Another approach using comps is to establish contrast: My book is like “A” except for “B.” Using  Naomi Novik’s Uprooted as an example, “A fairy tale but with a heroine who rescues the dragon.” Further along in the pitch you might add in more titles. Again, for Uprooted: “The violence of the Brothers Grimm deepened by the friendship of two women.” You don’t need to stick to two.

Is it easy to create the perfect pitch? No, indeed. But it does help if the pitch seems effortless.

As a mentor of mine once said — and whose advice I’ve adhered to ever since: Never let ’em see you sweat!


This post, and others noted in the link below, are part of a Zombies Need Brains kickstarter.

Check out more posts on creating winning pitches here.

Zombies Need Brains is proud to present its 2017 Kickstarter, featuring three new anthology themes! Join us as we explore the thin line between being a rebel and an insurgent in military SF&F anthology THE RAZOR’S EDGE. Sharpen your blades and work up your dark magic for the sword & sorcery anthology GUILDS & GLAIVES. And travel through time with Gilgamesh in a time-traveling bar in SECOND ROUND. Help us bring these themes to life by backing our Kickstarter at tinyurl.com/insurgenturbar and find out more about the small press at www.zombiesneedbrains.com!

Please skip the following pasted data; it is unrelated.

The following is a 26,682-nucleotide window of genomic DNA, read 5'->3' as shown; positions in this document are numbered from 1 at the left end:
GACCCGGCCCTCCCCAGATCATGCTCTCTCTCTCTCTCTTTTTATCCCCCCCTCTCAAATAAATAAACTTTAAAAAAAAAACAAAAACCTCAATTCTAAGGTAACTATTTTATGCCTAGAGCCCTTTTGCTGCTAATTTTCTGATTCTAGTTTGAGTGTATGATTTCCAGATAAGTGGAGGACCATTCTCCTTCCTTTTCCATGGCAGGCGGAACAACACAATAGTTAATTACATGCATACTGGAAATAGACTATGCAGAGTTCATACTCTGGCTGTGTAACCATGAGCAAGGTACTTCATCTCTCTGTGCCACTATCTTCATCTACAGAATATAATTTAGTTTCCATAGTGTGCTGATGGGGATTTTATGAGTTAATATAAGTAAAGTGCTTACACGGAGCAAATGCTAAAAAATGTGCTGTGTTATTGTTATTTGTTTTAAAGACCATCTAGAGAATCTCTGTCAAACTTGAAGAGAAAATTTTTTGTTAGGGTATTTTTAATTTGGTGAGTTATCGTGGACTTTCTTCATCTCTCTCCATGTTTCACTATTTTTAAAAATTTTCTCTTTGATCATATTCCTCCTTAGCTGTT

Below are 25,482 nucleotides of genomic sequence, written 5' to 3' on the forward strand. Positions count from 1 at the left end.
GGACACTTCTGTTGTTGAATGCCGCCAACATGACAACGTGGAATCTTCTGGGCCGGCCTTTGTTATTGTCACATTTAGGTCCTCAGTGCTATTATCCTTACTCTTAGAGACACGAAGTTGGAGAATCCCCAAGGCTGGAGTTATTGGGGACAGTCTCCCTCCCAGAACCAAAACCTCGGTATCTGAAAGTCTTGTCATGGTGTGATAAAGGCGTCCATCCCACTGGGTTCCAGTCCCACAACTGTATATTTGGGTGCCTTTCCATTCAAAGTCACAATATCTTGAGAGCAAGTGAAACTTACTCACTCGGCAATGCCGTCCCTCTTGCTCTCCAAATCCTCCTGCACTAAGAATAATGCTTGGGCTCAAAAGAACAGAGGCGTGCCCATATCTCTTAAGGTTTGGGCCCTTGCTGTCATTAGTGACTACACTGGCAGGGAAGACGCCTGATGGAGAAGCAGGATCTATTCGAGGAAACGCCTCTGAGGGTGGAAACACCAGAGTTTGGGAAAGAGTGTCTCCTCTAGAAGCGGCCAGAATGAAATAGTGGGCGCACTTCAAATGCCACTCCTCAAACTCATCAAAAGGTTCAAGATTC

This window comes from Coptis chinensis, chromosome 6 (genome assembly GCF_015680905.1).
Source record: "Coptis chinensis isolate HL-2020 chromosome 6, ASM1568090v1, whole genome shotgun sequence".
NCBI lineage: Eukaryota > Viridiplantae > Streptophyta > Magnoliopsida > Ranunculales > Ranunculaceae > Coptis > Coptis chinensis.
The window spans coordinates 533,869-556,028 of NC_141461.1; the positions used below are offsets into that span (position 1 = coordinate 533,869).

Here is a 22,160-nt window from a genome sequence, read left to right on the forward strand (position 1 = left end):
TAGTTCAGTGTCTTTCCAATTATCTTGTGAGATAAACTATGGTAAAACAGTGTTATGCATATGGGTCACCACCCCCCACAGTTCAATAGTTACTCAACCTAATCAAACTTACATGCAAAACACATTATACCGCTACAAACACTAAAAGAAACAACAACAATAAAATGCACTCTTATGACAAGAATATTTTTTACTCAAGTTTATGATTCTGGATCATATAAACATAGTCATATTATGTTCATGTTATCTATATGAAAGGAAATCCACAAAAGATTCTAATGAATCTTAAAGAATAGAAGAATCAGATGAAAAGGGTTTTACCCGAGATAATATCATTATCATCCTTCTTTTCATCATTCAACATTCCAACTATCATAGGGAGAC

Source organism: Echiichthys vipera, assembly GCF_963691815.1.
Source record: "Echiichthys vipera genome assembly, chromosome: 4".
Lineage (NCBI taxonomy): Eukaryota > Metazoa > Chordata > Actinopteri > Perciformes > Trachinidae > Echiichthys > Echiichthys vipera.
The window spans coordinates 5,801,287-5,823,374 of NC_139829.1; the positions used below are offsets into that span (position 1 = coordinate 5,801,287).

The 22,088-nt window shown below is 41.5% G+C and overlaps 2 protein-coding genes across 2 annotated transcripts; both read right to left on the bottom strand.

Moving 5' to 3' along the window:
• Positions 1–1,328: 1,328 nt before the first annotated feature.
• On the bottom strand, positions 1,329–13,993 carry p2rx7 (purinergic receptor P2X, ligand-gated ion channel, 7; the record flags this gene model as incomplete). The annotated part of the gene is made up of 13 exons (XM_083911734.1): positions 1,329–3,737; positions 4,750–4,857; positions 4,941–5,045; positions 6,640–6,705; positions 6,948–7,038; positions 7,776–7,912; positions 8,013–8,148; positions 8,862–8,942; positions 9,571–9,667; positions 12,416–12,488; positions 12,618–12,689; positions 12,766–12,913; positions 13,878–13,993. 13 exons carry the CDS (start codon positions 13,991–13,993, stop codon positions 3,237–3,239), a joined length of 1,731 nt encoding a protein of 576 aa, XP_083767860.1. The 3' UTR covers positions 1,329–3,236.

Women spies of the World Wars: Nancy Wake

At the Table of Wolves, historical fantasyMany women worked undercover during the world wars, but we know the names of only a few. Like men in the secret intelligence services, many went to their graves never revealing their roles. This blog series highlights a few that inspired me while writing At the Table of Wolves.

Nancy Wake

Nancy Wake, Spy of World War IIA decorated heroine of the French resistance in World War II, Nancy Wake’s life cut a meteoric path from an impoverished childhood in Australia to a high society hostess in the south of France and then, in occupied France, being responsible for saving hundreds of Allied soldiers’ lives, many of them downed paratroopers, by leading them across the Pyrenees to safety in Spain.

She said that she saw no reason why women should be limited to waving goodbye to their men and sitting at home to “knit balaclavas.”

The Gestapo noted her uncanny ability to elude capture, calling her “the White Mouse,” and putting a price of 5 million francs on her head. Read More…